One of the biggest challenges was the steep learning curve. I had no idea what open access was before this summer, but through reading materials like Open Access by Peter Suber, I began to grasp the concepts and terminology of OA. Furthermore, it was frustrating at first when OA policies were difficult to find or when foundations were unresponsive, but we were able to use these issues to write our executive summary.

Sample of our executive summary

Sample of our executive summary, including the Background and Objective sections


Screenshot of the video we sent to the ORFG to go along with our executive summary

Screenshot of the video we sent to the ORFG to go along with our executive summary (top row from left to right- me and Melissa Levine; bottom row- Chelsea Padilla)

Through working with the ORFG, we were able to meet people who are extremely passionate about OA, including Dr. Erin McKiernan, the Community Manager of the ORFG and Katie Steen, Manager of Public Policy and Advocacy at the Scholarly Publishing and Academic Resources Coalition (SPARC). Although the main focus was the ORFG, we also looked at many other OA policies and websites during the internship. Towards the end of our time, we began to work with Environment and Climate Change Canada (ECCC) to analyze federal OA policies worldwide.   

Additionally, Chelsea and I had the opportunity to network with various faculty within the U-M Library who are advocating for open access in some way. Raven Lanier is a Copyright Specialist with the Library and the Center for Academic Innovation working on Massive Open Online Courses (MOOCs), which are classes that are free to the public. Paul Barrow is a subject specialist for philanthropy at U-M who has created free library guides that provide resources about non-profits. Jungwon Yang is a Public Policy librarian who recognizes the privileges U-M has as a large research institution, and she is advocating for more equitable resources for universities with libraries smaller than U-M. These interactions caused me to realize that there is a social justice element behind both open access and a library’s purpose. Knowledge should not be reserved for the most educated and wealthy of society. Paywalls are divisive; open access is unifying.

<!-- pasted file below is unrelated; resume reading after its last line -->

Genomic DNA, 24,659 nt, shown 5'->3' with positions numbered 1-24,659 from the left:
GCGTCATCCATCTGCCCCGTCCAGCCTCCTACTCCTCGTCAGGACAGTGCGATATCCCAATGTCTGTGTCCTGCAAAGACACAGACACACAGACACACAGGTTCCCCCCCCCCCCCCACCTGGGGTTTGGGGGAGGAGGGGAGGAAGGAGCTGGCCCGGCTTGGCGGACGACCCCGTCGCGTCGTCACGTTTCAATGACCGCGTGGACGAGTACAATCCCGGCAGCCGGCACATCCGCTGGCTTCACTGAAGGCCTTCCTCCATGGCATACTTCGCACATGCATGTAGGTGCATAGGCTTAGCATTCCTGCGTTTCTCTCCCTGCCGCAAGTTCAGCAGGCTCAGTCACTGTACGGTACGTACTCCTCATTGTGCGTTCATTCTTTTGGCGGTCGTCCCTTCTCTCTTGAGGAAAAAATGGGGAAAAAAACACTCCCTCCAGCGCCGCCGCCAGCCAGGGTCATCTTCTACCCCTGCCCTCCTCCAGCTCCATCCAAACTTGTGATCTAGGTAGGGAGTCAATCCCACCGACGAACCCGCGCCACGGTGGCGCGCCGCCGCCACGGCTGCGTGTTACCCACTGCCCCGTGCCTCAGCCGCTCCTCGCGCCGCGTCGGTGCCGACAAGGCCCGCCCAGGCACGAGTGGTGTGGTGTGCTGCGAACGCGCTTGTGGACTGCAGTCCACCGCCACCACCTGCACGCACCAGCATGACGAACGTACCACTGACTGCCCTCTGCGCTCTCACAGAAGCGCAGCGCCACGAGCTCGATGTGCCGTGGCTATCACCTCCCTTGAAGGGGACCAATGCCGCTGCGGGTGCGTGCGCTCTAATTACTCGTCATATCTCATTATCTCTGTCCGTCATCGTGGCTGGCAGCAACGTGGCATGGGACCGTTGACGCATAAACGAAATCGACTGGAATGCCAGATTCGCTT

Prior to this internship, I was thinking of attending law school to study international or human rights law and then work at an NGO or non-profit. Now, I am open to studying other types of policy and law, such as copyright and intellectual property. I’m also more aware of the ways that government, policy makers, and the academic community are working together to make the accessibility of information more equitable. This project helped me to grow my analytical and organization skills as we studied data, found issues, and offered solutions. I hope that our contributions to the ORFG will bring up more conversations about how to better engage the public in OA advocacy. 

I am immensely grateful to the Michigan Library Scholars Program and everyone who made it happen, including the mentors, fellow interns, workshop presenters, and librarians who were so generous with their time and expertise. Thank you especially to my mentor Melissa Levine, Director of the U-M Copyright Office, for opening my mind to the world of open access and having the vision for our project; to Chelsea for partnering with me on this fun but sometimes hectic ride; and to Gabriel Duque, the MLS program coordinator, for orchestrating everything and for consistently checking up on both the project and my well-being.